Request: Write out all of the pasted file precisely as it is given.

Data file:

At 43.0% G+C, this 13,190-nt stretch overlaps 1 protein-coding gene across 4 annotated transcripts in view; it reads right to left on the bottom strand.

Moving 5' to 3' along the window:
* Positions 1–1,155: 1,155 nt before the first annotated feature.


At 43.0% G+C, this 13,190-nt stretch overlaps 1 protein-coding gene across 4 annotated transcripts in view; it reads right to left on the bottom strand.

Moving 5' to 3' along the window:
* Positions 1–1,155: 1,155 nt before the first annotated feature.